Government and Administration

Besides the above two reasons, the role of the local administration and the state can be an important one. Pressures from below upon the administration can be because of popular pressure, or influence by local organisations or business interests; pressures from above include state policy. The response of the local administration can very well reveal the intent of local or higher political leadership, or even the force of the people pressuring them from below sometimes. These factors are important in setting the mood, as the debate around the Citizenship Amendment Act did very well. When the state and its media – and the civil society – create an atmosphere, like in the case of the CAA and NRC debate, the resulting polarisations can have a wide-reaching impact. In this case, the protesting Muslim population created a challenge to the state in multiple points across the city. Failing to generalise, however, a counter-mobilisation also sprang up, which led to the violence.

Changing Class Composition

But the crucial question to ask is how these rival mobilisations came to be. A unique aspect of the places in which sectarian clashes have taken place is that they are either in the vicinity of de-industrialised locations (Trilokpuri falls close to both Shahdra-Jhilmil and Sahibabad-Ghaziabad; Wazirpur; and North-Eastern Delhi flanked by Shahdra-Jhilmil and Sahibabad-Ghaziabad towards East and South, and ), or of small scale industry (Narela-Bawana), or residential colonies for domestic or other kinds of unofficial work. These small or defunct industrial areas frequently come to limelight for factories catching fire and the death of workers in the same. Apart from the regular housing which sprang up along these regions over the years, these areas also house migrant workers in irregular accommodations. Many places which witnessed such violence were settled with people relocated from demolished slums in more inner parts of Delhi. Thus, these places show a mixed class composition, with a relatively more educated as well as rooted middle class living side by side with an irregularly employed small industrial, domestic, or small trades working class. This situation is unlike either the more posh inner city enclaves fo New Delhi, or the more regimented layout of global industrial cities like NOIDA or Gurgaon.

Citizenship, Nationalism, Elections, Constitution, etc.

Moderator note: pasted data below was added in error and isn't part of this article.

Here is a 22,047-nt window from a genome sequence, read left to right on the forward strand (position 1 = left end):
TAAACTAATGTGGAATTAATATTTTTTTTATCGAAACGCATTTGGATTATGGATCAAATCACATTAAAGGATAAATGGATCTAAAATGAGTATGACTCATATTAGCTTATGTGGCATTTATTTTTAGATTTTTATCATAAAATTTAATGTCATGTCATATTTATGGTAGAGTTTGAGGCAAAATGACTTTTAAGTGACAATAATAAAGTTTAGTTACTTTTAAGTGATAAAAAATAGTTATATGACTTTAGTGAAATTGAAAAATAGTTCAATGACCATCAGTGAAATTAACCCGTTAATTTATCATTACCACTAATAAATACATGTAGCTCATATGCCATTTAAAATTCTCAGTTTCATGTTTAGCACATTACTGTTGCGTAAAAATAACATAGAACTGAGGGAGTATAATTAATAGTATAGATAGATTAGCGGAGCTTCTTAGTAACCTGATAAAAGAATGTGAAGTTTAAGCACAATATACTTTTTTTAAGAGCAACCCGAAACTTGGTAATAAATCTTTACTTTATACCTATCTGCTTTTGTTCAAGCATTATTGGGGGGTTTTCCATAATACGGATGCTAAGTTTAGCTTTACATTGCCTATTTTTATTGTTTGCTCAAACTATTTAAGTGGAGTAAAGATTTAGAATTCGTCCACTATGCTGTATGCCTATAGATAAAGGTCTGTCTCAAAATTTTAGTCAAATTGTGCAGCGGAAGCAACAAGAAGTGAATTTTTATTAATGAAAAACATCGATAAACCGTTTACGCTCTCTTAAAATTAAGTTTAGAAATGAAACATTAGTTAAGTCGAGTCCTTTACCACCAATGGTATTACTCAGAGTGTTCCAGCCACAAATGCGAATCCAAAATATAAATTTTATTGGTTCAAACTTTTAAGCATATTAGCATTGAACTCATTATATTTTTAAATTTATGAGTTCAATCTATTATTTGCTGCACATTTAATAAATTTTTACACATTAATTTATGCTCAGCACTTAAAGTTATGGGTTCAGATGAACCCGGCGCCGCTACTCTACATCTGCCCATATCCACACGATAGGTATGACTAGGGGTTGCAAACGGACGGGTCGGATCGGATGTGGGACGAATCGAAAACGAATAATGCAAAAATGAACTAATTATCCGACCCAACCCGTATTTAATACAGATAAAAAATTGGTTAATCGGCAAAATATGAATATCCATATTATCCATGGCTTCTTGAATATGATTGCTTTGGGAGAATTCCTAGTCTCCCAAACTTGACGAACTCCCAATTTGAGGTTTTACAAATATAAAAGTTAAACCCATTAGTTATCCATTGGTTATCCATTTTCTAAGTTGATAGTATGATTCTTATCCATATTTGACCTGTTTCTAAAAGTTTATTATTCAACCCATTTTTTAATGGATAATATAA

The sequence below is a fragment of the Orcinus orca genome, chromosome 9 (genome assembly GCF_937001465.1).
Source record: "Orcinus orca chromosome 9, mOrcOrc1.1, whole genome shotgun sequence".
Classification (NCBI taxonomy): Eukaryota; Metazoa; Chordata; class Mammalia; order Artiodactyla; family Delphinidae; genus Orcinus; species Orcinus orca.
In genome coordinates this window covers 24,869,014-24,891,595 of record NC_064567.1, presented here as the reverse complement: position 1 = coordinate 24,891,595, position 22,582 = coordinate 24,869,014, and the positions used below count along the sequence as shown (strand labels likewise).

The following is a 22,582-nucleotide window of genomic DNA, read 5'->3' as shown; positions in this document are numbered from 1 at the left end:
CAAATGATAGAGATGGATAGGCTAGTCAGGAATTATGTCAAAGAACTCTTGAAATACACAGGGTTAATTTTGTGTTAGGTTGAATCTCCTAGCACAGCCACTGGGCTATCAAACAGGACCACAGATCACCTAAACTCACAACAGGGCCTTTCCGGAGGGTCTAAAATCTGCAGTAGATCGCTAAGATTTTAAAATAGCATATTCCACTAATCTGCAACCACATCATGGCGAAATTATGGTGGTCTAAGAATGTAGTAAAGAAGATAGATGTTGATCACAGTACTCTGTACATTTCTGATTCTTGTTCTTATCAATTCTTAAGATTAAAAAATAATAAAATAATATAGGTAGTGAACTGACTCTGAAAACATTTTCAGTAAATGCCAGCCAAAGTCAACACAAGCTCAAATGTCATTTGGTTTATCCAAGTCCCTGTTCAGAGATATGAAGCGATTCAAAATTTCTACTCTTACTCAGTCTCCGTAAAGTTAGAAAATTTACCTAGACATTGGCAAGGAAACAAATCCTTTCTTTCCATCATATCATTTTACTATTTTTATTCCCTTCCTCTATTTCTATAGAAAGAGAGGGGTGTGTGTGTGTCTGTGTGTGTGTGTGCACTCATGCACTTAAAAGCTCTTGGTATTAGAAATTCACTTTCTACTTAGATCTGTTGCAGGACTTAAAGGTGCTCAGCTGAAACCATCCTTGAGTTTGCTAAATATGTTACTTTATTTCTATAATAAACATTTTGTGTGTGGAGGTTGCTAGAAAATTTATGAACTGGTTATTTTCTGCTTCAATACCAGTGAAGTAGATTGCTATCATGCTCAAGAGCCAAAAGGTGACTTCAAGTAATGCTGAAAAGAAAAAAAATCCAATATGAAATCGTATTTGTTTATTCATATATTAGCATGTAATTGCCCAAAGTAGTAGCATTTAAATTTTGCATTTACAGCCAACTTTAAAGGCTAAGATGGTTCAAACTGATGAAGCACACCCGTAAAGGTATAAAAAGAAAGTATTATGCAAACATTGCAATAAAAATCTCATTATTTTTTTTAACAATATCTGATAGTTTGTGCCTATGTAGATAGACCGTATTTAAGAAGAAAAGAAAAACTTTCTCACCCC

Seelampur-Jafrabad recently first came into prominence when it saw an immediate response in terms of protest and clashing with the police after the Citizenship Amendment Act was passed by the parliament in Dec 2019. By the time these clashes were put down, protestors at Shaheen Bagh (a locality more proximate to the inner city) had managed to blockade the highway connecting Delhi to the satelite industrial city NOIDA. While traffic jams ensued, the state contained that blockade by allowing it to continue, and meanwhile putting up its own barricades around it, one sealing it by road from the Delhi side, and another from the NOIDA side. The Shaheen Bagh protests continued for several days, and such blockades of major roads were repeated at Jafrabad, Khureji, and other sites in Northeastern Delhi. These anti-CAA protests were made sites for parliamentary democratic, nationalist protests in which civil society, particularly the Muslim middle classes, set the debate in terms of rootedness to India and nationalism. This proved to be hot stuff for the predominantly right-wing or right-centrist media, and soon the Hindu nationalists joined the fray by staging counter-protests with the same symbols of nationalism as their opponents. This struggle over who the real nationalist is led straight into the Delhi state elections in February 2020. The intra-nationalist strife provided no real content for imagining a possibility for resistance, and meanwhile served to heighten polarisation in the places where it took place. For example, the Shaheen Bagh protests, though they gathered media attention, failed to spread among the industrial workers working barely two kilometers away at the Okhla Industrial Area. Barely ten days after the election results – in which the BJP fared badly, while the populist-centrists (Aam Admi Party, or AAP in short) won a clear mandate – the police along with the pro-CAA faction threatened the anti-CAA protestors to clear out as the US President was about to visit New Delhi. Scuffles led to anti-CAA protestors massively outnumbering the police at various places in Northeastern Delhi and injuring many policemen in the clashes. A police booth was burned in Chand Bagh, and stone-pelting began between pro and anti CAA groups. Thus, the polarisation culminated in clashes at multiple points between the two groups, and for three days mob violence gripped large parts.